knitr::opts_chunk$set( collapse = TRUE, comment = "#>" )

This package will order panels in scatterplot matrices and parallel coordinate displays by some merit index. The package contains various indices of merit, ordering functions, and enhanced versions of pairs and parcoord which color panels according to their merit level. For details on the methods used, consult "Clustering Visualisations of Multidimensional Data", Journal of Computational and Graphical Statistics, vol. 13, (4), pp 788-806, 2004.

library(gclus) data(longley) longley.cor <- cor(longley) longley.color <- dmat.color(longley.cor)

`dmat.color`

assigns three colours to the correlations according to the correlation
magnitude. High correlations are in pink, the middle third are in blue, and the
botom third are in yellow.

par(mar=c(1,1,1,1)) plotcolors(longley.color,dlabels=rownames(longley.color))

If you want to change the colour scheme:

longley.color <- dmat.color(longley.cor, byrank=FALSE) longley.color <- dmat.color(longley.cor, breaks=c(-1,0,.5,.8,1), cm.colors(4))

The plot is easier to interpret if variables are reorded prior to plotting.

par(mar=c(1,1,1,1)) longley.o <- order.hclust(longley.cor) longley.color1 <- longley.color[longley.o,longley.o] plotcolors(longley.color1,dlabels=rownames(longley.color1))

`cpairs`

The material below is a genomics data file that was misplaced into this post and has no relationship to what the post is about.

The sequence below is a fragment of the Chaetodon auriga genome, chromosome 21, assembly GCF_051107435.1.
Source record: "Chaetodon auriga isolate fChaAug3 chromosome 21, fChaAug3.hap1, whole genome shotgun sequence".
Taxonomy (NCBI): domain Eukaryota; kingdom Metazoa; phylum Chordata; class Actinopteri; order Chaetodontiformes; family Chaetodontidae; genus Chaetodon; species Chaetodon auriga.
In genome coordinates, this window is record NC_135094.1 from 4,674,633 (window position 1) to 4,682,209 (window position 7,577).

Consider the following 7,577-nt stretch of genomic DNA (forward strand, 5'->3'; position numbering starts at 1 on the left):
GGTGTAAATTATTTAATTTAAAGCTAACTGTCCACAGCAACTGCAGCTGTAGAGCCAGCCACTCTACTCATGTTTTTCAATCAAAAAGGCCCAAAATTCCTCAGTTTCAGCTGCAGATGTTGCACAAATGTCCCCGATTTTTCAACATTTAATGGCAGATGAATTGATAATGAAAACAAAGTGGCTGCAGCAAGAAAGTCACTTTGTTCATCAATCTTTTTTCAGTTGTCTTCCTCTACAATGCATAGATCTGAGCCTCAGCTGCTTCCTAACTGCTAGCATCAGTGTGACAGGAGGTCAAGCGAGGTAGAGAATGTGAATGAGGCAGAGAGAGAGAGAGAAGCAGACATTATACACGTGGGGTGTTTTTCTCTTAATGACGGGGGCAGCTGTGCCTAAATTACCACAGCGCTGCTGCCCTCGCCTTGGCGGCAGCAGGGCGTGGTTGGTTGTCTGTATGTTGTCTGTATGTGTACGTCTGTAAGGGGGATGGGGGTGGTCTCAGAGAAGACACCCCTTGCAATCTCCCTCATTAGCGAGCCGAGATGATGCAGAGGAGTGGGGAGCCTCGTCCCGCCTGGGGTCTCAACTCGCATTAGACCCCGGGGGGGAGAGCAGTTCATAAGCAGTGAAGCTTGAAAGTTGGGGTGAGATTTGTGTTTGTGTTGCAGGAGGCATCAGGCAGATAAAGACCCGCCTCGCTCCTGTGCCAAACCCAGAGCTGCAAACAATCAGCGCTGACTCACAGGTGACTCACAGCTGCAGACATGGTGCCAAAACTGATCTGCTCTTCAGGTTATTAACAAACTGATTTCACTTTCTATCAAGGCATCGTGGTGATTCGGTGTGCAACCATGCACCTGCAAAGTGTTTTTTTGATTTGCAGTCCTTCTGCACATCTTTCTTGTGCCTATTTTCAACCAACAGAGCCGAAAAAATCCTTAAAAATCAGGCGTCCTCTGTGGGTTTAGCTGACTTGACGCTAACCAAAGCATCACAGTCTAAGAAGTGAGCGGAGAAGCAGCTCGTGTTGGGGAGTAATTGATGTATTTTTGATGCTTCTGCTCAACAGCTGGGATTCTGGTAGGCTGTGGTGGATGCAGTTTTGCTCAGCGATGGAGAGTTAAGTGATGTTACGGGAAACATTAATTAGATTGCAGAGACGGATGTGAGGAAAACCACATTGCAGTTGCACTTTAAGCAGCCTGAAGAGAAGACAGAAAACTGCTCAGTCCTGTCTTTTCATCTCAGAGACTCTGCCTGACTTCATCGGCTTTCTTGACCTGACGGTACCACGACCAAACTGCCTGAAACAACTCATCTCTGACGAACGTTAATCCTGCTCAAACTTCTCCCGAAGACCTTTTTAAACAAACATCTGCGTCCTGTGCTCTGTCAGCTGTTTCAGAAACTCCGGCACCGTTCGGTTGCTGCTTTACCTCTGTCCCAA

is a version of `pairs`

All the high-correlation panels appear
together in a block.

par(mar=c(1,1,1,1)) cpairs(longley, order= longley.o,panel.color= longley.color)

If the `order`

is not supplied, then the variables are plotted in default dataset order.

`cparcoord`

is a versions of ```
parcoord`
where panels can be coloured. Again, the pink panels have high correlation,
blue panels have middling correlation, and yellow panels have low correlation.
```

cparcoord(longley, order= longley.o,panel.color= longley.color, horizontal=TRUE, mar=c(2,4,1,1))

`eurodist`

is a built-in distance matrix giving the distance between European cities.

par(mar=c(1,1,1,1)) data(eurodist) dis <- as.dist(eurodist) hc <- hclust(dis, "ave") plot(hc)

`order.hclust`

re-orders a dendrogram to improve the similarity between
nearby leaves.
Applying it to the `hc`

object:

par(mar=c(1,1,1,1)) hc1 <- reorder.hclust(hc, dis) plot(hc1)

Both dendrograms correspond to the same tree structure, but the second one shows that Paris is closer to Cherbourg than Munich, and Rome is closer to Gibralter than to Barcelona.

We can also compare both orderings with an image plot of the colors. The second ordering seems to place nearby cities closer to each other.

layout(matrix(1:2,nrow=1,ncol=2)) par(mar=c(1,6,1,1)) cmat <- dmat.color(eurodist, rev(cm.colors(5))) plotcolors(cmat[hc$order,hc$order], rlabels=labels(eurodist)[hc$order]) plotcolors(cmat[hc1$order,hc1$order], rlabels=labels(eurodist)[hc1$order])

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